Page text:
Bulgozdy presented evidence that Feathers had moved money around the business to disguise losses, present investors with the appearance of success and continue to pay himself.

Feathers, in turn, submitted documentation of SB Capital investor correspondence that he believes demonstrates that his company operated transparently and with investor notification and approval.

At the heart of the case lie questions of comprehension: Did investors understand, read and sign documents concurring with SB Capital’s business practices; and did the company break the law even if it had investor support?

Investor approval or deception?

One document, an SB Capital mailing introduced as evidence, illustrates the contending interpretations heard in court. In it, Feathers cheerily stated that fund note investments were “performing as agreed” but requested that investors sign a form allowing the company to make a loan to itself, or, as he defined it, “assume any deficit to the note amount through a receivable to the fund.” He assured them that “this action will not likely have any material bearing on future fund member earnings.”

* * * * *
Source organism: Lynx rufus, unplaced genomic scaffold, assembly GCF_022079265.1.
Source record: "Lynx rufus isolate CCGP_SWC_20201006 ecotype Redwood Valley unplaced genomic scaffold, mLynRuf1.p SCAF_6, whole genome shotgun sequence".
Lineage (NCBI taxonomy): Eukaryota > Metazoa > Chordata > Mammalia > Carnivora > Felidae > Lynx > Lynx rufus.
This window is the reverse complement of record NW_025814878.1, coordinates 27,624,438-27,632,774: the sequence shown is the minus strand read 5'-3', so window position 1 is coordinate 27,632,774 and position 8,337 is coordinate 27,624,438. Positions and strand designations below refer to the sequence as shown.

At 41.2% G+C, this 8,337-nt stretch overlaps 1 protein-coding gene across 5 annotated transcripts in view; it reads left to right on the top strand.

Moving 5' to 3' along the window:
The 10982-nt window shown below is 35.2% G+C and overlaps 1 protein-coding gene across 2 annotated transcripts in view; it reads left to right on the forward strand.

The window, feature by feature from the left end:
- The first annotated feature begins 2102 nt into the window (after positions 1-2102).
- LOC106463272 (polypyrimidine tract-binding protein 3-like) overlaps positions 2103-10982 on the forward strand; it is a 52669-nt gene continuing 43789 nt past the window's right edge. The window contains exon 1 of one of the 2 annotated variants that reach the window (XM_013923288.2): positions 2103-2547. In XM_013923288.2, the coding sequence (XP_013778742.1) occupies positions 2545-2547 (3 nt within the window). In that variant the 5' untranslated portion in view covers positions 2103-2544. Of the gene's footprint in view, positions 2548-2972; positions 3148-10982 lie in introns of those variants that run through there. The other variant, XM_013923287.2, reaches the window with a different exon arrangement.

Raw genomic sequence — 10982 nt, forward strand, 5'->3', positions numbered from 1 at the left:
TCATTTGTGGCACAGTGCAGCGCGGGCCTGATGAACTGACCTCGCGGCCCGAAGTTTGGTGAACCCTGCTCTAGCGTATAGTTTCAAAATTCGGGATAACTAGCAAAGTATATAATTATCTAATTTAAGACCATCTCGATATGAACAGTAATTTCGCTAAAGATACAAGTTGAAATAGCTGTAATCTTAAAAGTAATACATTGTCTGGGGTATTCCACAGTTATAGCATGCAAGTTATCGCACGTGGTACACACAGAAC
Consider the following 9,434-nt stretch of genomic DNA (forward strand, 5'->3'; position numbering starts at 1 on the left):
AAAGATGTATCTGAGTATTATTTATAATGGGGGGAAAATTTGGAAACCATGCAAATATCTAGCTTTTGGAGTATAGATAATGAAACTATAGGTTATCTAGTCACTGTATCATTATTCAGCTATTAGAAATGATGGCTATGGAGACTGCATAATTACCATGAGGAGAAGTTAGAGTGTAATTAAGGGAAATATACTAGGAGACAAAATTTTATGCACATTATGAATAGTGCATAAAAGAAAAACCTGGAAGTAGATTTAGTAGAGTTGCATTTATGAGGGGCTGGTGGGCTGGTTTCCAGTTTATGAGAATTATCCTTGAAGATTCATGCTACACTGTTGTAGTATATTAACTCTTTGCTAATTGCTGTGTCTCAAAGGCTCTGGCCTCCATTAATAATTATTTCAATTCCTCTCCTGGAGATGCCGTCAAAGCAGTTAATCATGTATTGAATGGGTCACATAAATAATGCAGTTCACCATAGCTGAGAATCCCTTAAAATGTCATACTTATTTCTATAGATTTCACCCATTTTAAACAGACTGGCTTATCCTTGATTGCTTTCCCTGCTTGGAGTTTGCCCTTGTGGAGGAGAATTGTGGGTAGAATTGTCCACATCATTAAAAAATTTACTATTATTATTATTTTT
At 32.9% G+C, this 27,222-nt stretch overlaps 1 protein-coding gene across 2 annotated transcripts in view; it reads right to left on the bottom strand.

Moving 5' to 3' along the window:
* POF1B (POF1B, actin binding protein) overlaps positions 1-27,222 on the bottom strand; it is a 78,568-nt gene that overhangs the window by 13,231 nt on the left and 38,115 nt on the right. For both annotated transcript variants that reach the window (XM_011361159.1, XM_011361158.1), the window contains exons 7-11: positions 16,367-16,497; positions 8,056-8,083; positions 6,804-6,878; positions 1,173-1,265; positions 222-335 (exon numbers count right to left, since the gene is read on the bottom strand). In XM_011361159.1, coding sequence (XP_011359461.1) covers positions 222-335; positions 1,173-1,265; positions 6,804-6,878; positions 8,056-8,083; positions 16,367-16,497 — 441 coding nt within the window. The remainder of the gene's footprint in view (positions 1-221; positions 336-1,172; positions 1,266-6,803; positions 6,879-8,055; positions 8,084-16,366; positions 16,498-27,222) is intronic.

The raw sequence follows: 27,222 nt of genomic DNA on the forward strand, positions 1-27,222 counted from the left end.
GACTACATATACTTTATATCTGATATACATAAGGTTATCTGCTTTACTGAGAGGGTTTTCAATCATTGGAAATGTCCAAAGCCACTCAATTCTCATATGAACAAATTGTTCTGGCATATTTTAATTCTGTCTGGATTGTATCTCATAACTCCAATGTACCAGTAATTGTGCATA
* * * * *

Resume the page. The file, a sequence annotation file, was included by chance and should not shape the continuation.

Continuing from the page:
According to the SEC’s interpretation, Feathers sought to borrow funds so that he could continue to return interest at a rate approaching 7.5 percent and fund his business, even as the investments failed to perform. Feathers alleged that this act of borrowing was explained in writing, but some investors interviewed by the SEC claimed they absolutely did not understand that their investments were not performing as well as returns seemed to indicate.

Campbell resident Robert Morris described investing larger and larger increments of money with Feathers’ company, as his account statements showed a rosy rate of return each month. He reinvested that return, sinking himself deeper into the enterprise.

“At no time did I understand that I was being asked to approve (SB Capital) borrowing money from IPF (Investors Prime Fund) or SPF (SBC Portfolio Fund), nor did I understand that I was being asked to ratify prior borrowing from the two funds,” he wrote in a declaration.

Decoding assets and liabilities

In addition to arguing that he fully met disclosure requirements, Feathers counters in his court filing that the borrowed money was used properly as “reimbursement of expense or for monies to be spent for expenses.”

David Gruebele, a consultant who worked with SB Capital on accounting issues, explained in a declaration that because SB Capital borrowed the money as a “due from” or manager’s note, it was recorded as an “asset” of the funds rather than an expense.

“I advised Mr. Feathers that (the funds) had distributed more to investors than the funds’ income at that point in time,” Gruebele said. “In response, Mr. Feathers usually assured me that additional income was going to be generated in the near future from new transactions that would balance the overdistributions and/or generate net management. From early 2010 through early 2012, the amount owed by (SB Capital) to the funds grew by millions of dollars.”